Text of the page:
Such a construct will not work if accessed using a link like this: <a href="example.htm#foo">. That's why a GET parameter named "expand_all" has been added that will expand all collapsed blocks on a page if set to 1. Subsequently, the example link would have to be <a href="example.htm?expand_all=1#foo">


Obviously, the content of the docs folder within coppermine is the place where the documentation is being kept. But apart from that, the docs serve as core for the help system that resides in Coppermine itself (help for the actual application, embedded into the actual application). This being said, here's how the help system currently works: from any PHP-driven file within Coppermine, the help is being populated using the function cpg_display_help that is being defined in include/ This function creates the needed output and determines wether the gallery admin has enabled help or not.

The minimum code to display help would be
$my_help =  cpg_display_help('f=empty.htm&h=' .
            urlencode('Hello world') . '&t=' .
            urlencode('This is the detailed text of the help window'),
            200, 100);
echo <<< EOT
Foo bar {$my_help}
In case the amount of of characters might get bigger we should disguise the URL a little, using this code
$my_help =  cpg_display_help('f=empty.htm&base=64&h=' .
            urlencode(base64_encode(serialize('Hello world'))) . '&t=' .
            urlencode(base64_encode(serialize('This is the detailed text of the help window'))),
            200, 100);
echo <<< EOT
Foo bar {$my_help}
should do the trick.
This is of course not a real life example, as there mustn't be hard-coded text in the code, so the result would look like this:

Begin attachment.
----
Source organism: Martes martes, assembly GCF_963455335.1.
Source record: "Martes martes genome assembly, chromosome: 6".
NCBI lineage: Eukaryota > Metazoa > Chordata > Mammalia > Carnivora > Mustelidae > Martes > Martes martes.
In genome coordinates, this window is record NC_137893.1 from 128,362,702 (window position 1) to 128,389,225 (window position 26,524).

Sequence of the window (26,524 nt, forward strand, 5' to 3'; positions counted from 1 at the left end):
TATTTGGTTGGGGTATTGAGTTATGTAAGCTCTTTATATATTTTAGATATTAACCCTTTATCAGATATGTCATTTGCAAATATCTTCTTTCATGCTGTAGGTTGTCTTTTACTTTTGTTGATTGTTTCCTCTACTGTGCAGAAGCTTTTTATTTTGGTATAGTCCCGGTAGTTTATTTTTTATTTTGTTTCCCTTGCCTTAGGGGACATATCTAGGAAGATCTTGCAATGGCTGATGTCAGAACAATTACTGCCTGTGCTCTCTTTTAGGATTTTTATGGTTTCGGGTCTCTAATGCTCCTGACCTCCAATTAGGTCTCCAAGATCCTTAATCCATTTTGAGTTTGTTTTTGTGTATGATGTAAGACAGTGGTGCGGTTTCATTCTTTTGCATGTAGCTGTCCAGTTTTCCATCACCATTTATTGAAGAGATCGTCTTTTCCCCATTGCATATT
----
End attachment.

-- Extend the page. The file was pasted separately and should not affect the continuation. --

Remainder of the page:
$my_help =  cpg_display_help('f=empty.htm&base=64&h=' .
            urlencode(base64_encode(serialize($lang_example['hello_world']))) . '&t=' .
            200, 100);
echo <<< EOT
{$lang_example['bla']} {$my_help}
With this coding, the help text would come from the language file, so this option only applies for very short help section.
The second (and recommended) way to display help is by refering to the documentation - the function cpg_display_help and the subsequent file help.php are designed for exactly that purpose. All you have to do in your function call is refering to the file name of the documentation section that you want to refer to and the anchor tags that you refer to:
$help = ' ' . cpg_display_help('f=your_file.htm&as=foo_start&ae=foo_end&top=1', '600', '300');
Would refer to the file ./docs/en/your_file.htm and inside that file to the section between
<a name="foo_start"></a>
<a name="foo_end"></a>
You don't have to take care of i18n in this case - if the end user's language preference is French and there is a file ./docs/fr/your_file.htm, the end user will see the content taken from that file. The english version of the docs is the default that the help function fallbacks to if there is no help available in the user's prefered language.